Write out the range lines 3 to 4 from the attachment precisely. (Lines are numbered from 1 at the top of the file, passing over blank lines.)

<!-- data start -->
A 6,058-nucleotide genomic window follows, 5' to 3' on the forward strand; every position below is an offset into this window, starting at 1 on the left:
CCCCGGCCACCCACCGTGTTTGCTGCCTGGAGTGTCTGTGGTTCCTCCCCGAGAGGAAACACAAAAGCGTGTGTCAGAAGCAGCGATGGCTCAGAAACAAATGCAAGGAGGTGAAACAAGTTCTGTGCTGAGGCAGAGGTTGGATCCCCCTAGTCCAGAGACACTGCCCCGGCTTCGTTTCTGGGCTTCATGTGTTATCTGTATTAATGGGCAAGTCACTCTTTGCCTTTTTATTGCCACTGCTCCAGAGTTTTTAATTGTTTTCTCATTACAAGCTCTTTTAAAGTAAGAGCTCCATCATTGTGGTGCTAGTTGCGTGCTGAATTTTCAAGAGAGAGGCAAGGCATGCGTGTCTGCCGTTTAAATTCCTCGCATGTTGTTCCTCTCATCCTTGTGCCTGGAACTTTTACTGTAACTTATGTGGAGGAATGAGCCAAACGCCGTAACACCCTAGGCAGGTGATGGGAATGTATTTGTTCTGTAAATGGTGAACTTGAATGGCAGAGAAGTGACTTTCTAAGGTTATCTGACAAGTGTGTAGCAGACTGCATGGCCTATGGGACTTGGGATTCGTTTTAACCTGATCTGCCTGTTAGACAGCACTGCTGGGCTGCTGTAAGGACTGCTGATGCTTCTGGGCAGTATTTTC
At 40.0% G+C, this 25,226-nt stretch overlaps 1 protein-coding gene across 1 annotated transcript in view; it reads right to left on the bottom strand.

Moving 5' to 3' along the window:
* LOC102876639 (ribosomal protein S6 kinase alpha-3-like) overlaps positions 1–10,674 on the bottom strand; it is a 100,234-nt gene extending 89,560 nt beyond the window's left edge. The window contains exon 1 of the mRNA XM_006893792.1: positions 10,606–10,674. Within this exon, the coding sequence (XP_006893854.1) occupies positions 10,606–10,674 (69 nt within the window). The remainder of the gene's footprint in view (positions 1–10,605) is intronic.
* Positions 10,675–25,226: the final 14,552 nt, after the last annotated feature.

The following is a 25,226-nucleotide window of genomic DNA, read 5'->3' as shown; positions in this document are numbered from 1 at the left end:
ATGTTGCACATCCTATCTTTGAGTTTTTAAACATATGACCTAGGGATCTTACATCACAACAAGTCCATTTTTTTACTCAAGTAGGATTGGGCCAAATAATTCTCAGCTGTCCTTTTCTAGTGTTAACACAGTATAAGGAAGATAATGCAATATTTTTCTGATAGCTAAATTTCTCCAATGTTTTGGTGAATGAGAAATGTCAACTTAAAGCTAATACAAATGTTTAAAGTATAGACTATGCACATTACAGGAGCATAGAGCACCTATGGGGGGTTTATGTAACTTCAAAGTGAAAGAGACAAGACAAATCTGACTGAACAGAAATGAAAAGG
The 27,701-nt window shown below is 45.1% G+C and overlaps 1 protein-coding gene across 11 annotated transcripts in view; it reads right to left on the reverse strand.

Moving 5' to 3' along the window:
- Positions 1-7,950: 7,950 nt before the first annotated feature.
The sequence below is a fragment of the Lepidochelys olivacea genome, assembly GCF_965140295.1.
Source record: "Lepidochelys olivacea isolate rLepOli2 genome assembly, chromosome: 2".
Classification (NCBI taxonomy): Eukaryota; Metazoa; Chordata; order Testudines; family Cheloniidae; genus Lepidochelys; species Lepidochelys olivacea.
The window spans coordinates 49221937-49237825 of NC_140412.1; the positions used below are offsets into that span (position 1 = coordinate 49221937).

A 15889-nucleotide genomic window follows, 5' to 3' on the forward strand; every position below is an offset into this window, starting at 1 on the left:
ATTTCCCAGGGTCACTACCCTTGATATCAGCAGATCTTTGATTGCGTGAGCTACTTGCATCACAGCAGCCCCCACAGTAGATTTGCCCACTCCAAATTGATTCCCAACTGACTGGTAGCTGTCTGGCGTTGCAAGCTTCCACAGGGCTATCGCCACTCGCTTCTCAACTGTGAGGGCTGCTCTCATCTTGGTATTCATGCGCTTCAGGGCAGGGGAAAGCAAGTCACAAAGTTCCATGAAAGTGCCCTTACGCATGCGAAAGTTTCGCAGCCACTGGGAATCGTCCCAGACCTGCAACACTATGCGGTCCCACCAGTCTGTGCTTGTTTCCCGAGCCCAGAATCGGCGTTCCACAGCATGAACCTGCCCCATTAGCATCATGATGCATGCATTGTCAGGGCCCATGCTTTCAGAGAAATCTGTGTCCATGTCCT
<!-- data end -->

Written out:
At 40.0% G+C, this 25,226-nt stretch overlaps 1 protein-coding gene across 1 annotated transcript in view; it reads right to left on the bottom strand.

Moving 5' to 3' along the window: